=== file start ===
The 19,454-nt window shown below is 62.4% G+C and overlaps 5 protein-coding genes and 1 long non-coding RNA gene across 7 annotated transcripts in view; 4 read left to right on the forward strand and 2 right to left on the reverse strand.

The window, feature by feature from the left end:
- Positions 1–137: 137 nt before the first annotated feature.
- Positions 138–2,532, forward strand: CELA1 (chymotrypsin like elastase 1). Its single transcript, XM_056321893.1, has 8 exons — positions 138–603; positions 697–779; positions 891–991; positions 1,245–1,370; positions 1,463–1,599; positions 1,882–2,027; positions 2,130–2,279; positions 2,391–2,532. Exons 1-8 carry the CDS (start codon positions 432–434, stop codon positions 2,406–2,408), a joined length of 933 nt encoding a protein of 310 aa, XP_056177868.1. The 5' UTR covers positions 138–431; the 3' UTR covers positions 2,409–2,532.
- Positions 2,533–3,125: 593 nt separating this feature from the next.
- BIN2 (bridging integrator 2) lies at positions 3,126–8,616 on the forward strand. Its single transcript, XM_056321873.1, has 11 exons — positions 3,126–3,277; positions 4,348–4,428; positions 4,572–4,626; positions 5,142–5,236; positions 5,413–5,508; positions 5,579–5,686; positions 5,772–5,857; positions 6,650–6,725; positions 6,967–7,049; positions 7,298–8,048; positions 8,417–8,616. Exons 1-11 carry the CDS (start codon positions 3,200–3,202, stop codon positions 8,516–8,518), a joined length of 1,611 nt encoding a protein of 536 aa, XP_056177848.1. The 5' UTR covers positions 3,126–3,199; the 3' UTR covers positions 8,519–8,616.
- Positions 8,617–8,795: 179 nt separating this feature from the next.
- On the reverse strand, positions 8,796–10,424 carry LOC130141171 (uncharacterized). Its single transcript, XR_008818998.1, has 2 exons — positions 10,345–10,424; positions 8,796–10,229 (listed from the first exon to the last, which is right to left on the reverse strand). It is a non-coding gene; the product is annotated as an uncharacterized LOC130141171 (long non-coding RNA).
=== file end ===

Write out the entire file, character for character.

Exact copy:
The 19,454-nt window shown below is 62.4% G+C and overlaps 5 protein-coding genes and 1 long non-coding RNA gene across 7 annotated transcripts in view; 4 read left to right on the forward strand and 2 right to left on the reverse strand.

The window, feature by feature from the left end:
- Positions 1–137: 137 nt before the first annotated feature.
- Positions 138–2,532, forward strand: CELA1 (chymotrypsin like elastase 1). Its single transcript, XM_056321893.1, has 8 exons — positions 138–603; positions 697–779; positions 891–991; positions 1,245–1,370; positions 1,463–1,599; positions 1,882–2,027; positions 2,130–2,279; positions 2,391–2,532. Exons 1-8 carry the CDS (start codon positions 432–434, stop codon positions 2,406–2,408), a joined length of 933 nt encoding a protein of 310 aa, XP_056177868.1. The 5' UTR covers positions 138–431; the 3' UTR covers positions 2,409–2,532.
- Positions 2,533–3,125: 593 nt separating this feature from the next.
- BIN2 (bridging integrator 2) lies at positions 3,126–8,616 on the forward strand. Its single transcript, XM_056321873.1, has 11 exons — positions 3,126–3,277; positions 4,348–4,428; positions 4,572–4,626; positions 5,142–5,236; positions 5,413–5,508; positions 5,579–5,686; positions 5,772–5,857; positions 6,650–6,725; positions 6,967–7,049; positions 7,298–8,048; positions 8,417–8,616. Exons 1-11 carry the CDS (start codon positions 3,200–3,202, stop codon positions 8,516–8,518), a joined length of 1,611 nt encoding a protein of 536 aa, XP_056177848.1. The 5' UTR covers positions 3,126–3,199; the 3' UTR covers positions 8,519–8,616.
- Positions 8,617–8,795: 179 nt separating this feature from the next.
- On the reverse strand, positions 8,796–10,424 carry LOC130141171 (uncharacterized). Its single transcript, XR_008818998.1, has 2 exons — positions 10,345–10,424; positions 8,796–10,229 (listed from the first exon to the last, which is right to left on the reverse strand). It is a non-coding gene; the product is annotated as an uncharacterized LOC130141171 (long non-coding RNA).